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Dyson at Large: Time travelling back to a live news floor in 1993

Do you remember the thrill of arriving to work at your local daily paper at 7am when no-one knew what was going to make that day’s main news pages?

Well now you can re-live the experience by watching a fascinating fly-on-the-wall documentary about a day in the life of what was then the Birmingham Evening Mail way back in 1993.

Multiple news editors shout and argue, reporters and photographers rush out to gather stories competing for the splash, one grabbing the paper’s only brick-sized mobile phone as he departs.

Meanwhile the editor draws out the back page in pencil, subs try out news headlines in dazzling yellow font on green screens, and phones endlessly ring with yet more breaking stories.

The 24-year-old video called ‘Scoop’ was apparently never broadcast, but it’s been unearthed by former reporter Paula Elwood (née Whittingham) who saved a preview copy which has now been shared on Facebook by her partner (Mark Langford, another former reporter).

The documentary records breaking stories that would grace a decent news list for any local paper today:

  • A six-year-old girl critically ill after she was hit by a motorbike.
  • A man recovering at home after his ear was bitten off in a fight.
  • A resident who saved a man who’d attempted suicide by pouring petrol over himself and lighting a match.
  • Members of a local women’s rugby team dressed as nuns who were thrown out of a match at Murrayfield after drinking smuggled-in alcohol.

What gripped me most was how all the above news items saw a reporter or photographer – and usually both – despatched from the office to talk face-to-face to whoever was involved.

Even the lightener – later to get the headline ‘Nuns on the rum barred’ – sees hardened news reporter Joan Smith sent out to make sure the story stands up, and you can watch her as she checks the spelling of every single name.

Joan’s none too impressed at the soft story, and in the car on the way back to the office tells the videographer why she prefers harder news: “Hard news writes itself – it’s the easiest thing in the world because it glares you in the face as long as you’ve got the who, what, where, why, when and how.”

Meanwhile reporter Andy Comber juggles at least two live stories: he knocks doors most of the morning desperately trying – and finally succeeding – to interview the mum of the little girl hit by a motorbike; later he meets an informant for a sit-down chat about alleged police corruption.

Paula herself takes the call about the man who torched himself, and leaves the news floor to meet the hero who saved him, taking him upstairs to the paper’s canteen for the interview.

And photographer Andy Fox finds the man whose ear was bitten off, looking pretty black now it’s been sewn back on, and gets him to pose in front of the window to get the best light.

The Mail video is not the first footage from yesteryear’s newspapers to have been found recently: it was only last month that HoldtheFrontPage reported on one featuring the Coventry Telegraph from 1991.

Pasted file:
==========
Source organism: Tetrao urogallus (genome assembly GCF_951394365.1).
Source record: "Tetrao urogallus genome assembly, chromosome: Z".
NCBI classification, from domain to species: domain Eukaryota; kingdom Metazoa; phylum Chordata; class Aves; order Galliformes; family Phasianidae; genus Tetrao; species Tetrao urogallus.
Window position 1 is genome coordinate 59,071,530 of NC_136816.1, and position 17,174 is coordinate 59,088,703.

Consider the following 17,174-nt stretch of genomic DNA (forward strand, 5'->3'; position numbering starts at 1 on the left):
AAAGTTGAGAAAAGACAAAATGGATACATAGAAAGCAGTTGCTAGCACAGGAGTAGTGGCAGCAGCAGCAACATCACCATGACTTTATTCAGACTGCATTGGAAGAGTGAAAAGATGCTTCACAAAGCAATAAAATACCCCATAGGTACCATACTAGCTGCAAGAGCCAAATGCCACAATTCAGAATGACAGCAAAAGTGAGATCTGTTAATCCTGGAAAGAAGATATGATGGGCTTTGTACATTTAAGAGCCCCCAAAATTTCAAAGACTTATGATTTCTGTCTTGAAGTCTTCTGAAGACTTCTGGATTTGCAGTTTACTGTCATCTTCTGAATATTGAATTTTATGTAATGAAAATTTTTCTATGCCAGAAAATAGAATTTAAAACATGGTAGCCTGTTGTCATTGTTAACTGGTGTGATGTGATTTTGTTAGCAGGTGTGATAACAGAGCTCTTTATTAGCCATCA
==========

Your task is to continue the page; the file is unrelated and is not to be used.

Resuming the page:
But the Coventry example was more of a polished production and so feels less earthy, based more on talking heads and posed scenes than real live action.

In the Scoop video of the Evening Mail you find yourself there amid the cigarette smoke, strangely feeling the vibration from the keyboards hammering away, almost able to reach out and touch renowned editor Ian Dowell and his journalists.

The video only emerged on Facebook on Friday, but as this blog is being completed there are already hundreds of reactions, shares and comments, including:

  • Tony Collins, ex-Mail reporter now semi-retired and freelancing, who said: “Excellent snapshot of life in a busy, thriving daily newspaper with same day publishing, when reporters were actually sent out on stories – remember those heady days!”
  • Roz Laws, still a reporter on the sister Sunday Mercury, who said: “Amazing. So much to discuss. Those computers! Smoking! Canteen! So many people! Joan Smith! Paula’s scarf! Yellow notebooks!”
  • Richard McComb, an ex-Birmingham Post reporter now working as a freelance food critic, who said: “Epic stuff. It looked like a genuinely exciting place to work, which it was, with no lists on ‘13 Places to Eat Crisps in Birmingham’.”

The video was recorded when the Mail was said to be selling 200,000 copies a day; today it sells less than 20,000 (although it has many more reading it online).

It was the year before I joined the Mail, and so I was sitting out of sight in the far corner of the news floor at the Sunday Mercury desks, opposite fellow reporter Keith Harrison – now editor of the Wolverhampton Express & Star.

The footage does capture a young Dave Whaley in the background though – then a sub at the Mail, now the well-known editor at the Oldham Chronicle.

There’s a sad element too: news editor Ian Sangster, who features throughout, died a much-too-early death that rocked the news floor back in 1999.

Yet modern media has now lifted that memory with a ‘happy times’ Facebook comment from Gill Shaw, a former Mail librarian describing a love affair with Ian that none of us journalists knew about until this weekend.

That’s local stuff, of course, and probably only of interest to staff who worked at the Birmingham Post & Mail in those pre-Trinity Mirror days.

But this video is worth watching by all HoldtheFrontPage readers and by trainees across the UK as a detailed archive of what life used to be like on a live, on-day regional evening newspaper just 24 years ago.

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